After flagging 80 cases of paid news in the recently-concluded Assembly elections in Punjab, the Election Commission of India (ECI) has taken cognisance of 13 cases of paid news in Uttar Pradesh (UP) and two in Uttarakhand as well. Further, ECI officials in Goa and Manipur told Newslaundry that no cases of paid news have been registered in these two states. While voting is yet to happen in Manipur and three phases still remain in the UP election, polling closed in Goa and Uttarakhand on February 4 and February 15, respectively.
As reported earlier by Newslaundry, ECI has constituted Media Certification and Monitoring Committees (MCMC) in all districts of poll-bound states to “scrutinise all newspapers and electronic media, in order to locate political advertisement in the garb of news coverage and take necessary action against the concerned candidates”. The Press Council of India (PCI) defines paid news as “any news or analysis appearing in any media (print and electronic) for a price in cash or kind as consideration”. According to ECI guidelines, once a piece of news is adjudged paid news, its cost is calculated based on the amount of space it occupies in the publication which is then added to the candidate’s campaign expenditure.
A nodal officer in the Uttarakhand MCMC told Newslaundry (on condition of anonymity) that a total of four suspected cases of paid news were flagged and notices were sent to the offending candidates, after which “two cases were confirmed as paid news”.
One of these cases is against Congress candidate from Sitarganj Assembly constituency Malti Biswas, he revealed, who got an “advertorial” published in the Hindi daily Amar Ujala. “The MCMC considered it as paid news and it resembled an advertorial or what is called a ‘consumer connect initiative’,” he said. “They [MCMC] took it as paid news and candidate has accepted it. The candidate has also added the expenditure of Rs 90,000-92,000 to her accounts.”
When Newslaundry contacted Sanjay Tripathi, Uttarakhand bureau chief of Amar Ujala, he said he had “no idea” about this issue and didn’t have any input in publishing the piece.
Aryendra Sharma, an independent candidate from Sahaspur Assembly constituency who was formerly a member of the Congress, is the other candidate who the ECI has rapped for paid news, the official said. A Dehradun-based Hindi weekly called The Beginning had printed “five-six pages” in Sharma’s favour, which was considered to be paid news by the MCMC, he explained.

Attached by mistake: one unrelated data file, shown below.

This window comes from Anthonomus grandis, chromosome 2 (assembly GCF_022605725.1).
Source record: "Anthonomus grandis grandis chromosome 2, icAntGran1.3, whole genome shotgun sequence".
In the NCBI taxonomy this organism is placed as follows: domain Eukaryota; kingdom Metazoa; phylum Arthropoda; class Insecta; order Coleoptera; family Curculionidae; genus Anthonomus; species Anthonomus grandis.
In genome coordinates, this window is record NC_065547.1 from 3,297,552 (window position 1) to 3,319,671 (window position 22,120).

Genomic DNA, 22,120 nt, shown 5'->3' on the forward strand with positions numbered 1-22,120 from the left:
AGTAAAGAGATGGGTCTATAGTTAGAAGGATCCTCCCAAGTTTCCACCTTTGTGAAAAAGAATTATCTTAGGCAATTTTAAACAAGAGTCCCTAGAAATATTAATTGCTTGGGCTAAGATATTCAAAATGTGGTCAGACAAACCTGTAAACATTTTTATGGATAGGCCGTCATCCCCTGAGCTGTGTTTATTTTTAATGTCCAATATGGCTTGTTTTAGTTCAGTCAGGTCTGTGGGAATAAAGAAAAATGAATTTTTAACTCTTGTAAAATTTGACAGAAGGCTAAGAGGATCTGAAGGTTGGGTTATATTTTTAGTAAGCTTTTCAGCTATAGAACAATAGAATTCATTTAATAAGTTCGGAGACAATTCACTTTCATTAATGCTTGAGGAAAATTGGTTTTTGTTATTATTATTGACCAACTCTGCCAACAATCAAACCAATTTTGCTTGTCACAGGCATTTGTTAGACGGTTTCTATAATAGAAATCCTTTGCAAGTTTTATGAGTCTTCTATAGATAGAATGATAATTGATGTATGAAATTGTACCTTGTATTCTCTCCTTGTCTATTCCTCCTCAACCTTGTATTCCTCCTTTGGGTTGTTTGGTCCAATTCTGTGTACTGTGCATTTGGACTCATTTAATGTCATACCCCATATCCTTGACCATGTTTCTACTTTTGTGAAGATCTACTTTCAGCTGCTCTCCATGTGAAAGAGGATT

Meanwhile, after three phases of polling in UP, 13 cases of paid news have been flagged by the office of the CEO, UP. Ten cases have been reported from Mathura district and three from Kanpur Dehat district, Joint Chief Electoral Officer, UP, JP Singh told Newslaundry. “Thirteen cases have been confirmed so far and apart from that more cases are being reported from different phases which will be compiled later,” Singh said.
One of the cases in Mathura district is against Bharatiya Janata Party (BJP) candidate from Baldev Assembly constituency Pooran Prakash who, Singh said, had the same article published in a number of publications – including Amar Ujala – which was deemed paid news by the office of the CEO, UP. The total cost of publishing these adds up to Rs 73,322, which has been included in Prakash’s campaign expenditure after he admitted that the pieces were indeed paid news, Singh said.
However, Puneet Sharma, Mathura bureau chief of Amar Ujala, was surprised to hear that a paid news case had been registered against the publication. “We received a notice and we gave a reply,” Sharma said. He denied that there was any exchange of money between the newspaper and Prakash for publishing the article.
Unfortunately, unlike the website of Chief Electoral Officer (CEO), Punjab, websites of the respective CEOs in other four poll-bound states haven’t maintained a detailed record of paid news cases registered during the campaign period. Hence, it isn’t possible to scrutinise all the cases of paid news that have been flagged so far.
Even though the election season has yet to end, a total of 95 cases of paid news have been registered in the five states and the real number could be higher. According to Paranjoy Guha Thakurta, editor of the Economic and Political Weekly and co-author of the report of the two-member subcommittee on paid news set up by the PCI in 2010, “Sometimes these committees [MCMCs] are manned by persons of integrity,” he said. “Sometimes the people in-charge are themselves very corrupt.” Moreover, “in the absence of any action which penalises both the person who is paying and the person who receives, paid news continues and is rampant,” Guha Thakurta added.
While the ECI has taken the first step in the fight against paid news, it lacks the teeth to go after politicians and media houses who indulge in the practice. Until it does so, it would be foolish to expect paid news to die out anytime soon.